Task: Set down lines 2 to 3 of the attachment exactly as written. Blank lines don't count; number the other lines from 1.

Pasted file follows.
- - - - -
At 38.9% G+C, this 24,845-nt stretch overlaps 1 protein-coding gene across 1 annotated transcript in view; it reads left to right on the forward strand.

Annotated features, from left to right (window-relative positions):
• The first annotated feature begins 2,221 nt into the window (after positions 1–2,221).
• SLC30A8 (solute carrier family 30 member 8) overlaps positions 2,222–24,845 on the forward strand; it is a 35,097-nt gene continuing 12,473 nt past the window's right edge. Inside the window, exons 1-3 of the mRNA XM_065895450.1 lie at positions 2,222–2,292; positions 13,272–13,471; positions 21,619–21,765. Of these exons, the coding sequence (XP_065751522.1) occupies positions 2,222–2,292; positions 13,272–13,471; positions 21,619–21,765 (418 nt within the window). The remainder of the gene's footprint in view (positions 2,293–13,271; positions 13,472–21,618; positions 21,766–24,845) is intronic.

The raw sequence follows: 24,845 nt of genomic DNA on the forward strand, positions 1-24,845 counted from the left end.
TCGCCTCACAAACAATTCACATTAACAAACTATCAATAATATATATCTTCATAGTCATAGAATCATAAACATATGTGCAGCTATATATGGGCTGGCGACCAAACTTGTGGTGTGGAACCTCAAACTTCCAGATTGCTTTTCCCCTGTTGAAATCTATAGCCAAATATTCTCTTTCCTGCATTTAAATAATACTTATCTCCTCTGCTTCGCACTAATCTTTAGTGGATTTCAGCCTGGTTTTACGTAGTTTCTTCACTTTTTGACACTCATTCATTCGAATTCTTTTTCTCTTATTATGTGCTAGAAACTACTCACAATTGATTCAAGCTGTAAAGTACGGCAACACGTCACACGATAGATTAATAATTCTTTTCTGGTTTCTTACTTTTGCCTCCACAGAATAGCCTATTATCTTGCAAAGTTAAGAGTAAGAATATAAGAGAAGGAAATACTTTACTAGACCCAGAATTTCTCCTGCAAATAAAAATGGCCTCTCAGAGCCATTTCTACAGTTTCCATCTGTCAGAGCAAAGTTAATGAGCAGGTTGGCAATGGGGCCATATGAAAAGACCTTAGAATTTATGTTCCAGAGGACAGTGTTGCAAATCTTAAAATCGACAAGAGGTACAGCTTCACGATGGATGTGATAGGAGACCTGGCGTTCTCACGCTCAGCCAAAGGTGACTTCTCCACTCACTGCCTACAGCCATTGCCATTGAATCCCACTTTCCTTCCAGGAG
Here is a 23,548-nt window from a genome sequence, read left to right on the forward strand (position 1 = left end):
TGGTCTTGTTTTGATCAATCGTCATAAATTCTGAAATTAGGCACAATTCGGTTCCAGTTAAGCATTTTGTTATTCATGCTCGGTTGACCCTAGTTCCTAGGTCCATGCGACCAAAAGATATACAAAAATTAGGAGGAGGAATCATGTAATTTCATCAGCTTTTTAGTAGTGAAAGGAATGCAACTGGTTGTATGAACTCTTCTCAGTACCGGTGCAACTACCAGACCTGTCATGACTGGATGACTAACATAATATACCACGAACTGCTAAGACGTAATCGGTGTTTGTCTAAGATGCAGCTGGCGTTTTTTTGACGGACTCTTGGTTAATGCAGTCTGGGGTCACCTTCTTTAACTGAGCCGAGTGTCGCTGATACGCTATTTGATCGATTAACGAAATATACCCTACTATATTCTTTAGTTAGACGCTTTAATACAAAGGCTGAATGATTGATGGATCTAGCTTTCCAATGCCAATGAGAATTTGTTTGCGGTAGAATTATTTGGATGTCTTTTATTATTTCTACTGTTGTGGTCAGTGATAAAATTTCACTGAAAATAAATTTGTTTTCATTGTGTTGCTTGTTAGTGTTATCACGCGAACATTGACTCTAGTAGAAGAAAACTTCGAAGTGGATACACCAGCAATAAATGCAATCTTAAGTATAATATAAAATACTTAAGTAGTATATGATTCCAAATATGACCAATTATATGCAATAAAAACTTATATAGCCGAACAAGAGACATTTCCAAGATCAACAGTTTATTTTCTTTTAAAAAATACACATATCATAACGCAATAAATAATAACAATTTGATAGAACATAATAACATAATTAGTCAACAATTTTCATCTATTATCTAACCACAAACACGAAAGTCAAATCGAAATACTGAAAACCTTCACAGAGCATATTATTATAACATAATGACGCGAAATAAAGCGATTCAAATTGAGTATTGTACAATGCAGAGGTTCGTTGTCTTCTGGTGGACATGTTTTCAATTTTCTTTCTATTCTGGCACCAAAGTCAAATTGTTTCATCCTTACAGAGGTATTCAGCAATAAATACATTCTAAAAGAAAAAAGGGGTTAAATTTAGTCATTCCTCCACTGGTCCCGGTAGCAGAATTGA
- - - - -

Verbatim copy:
Annotated features, from left to right (window-relative positions):
• The first annotated feature begins 2,221 nt into the window (after positions 1–2,221).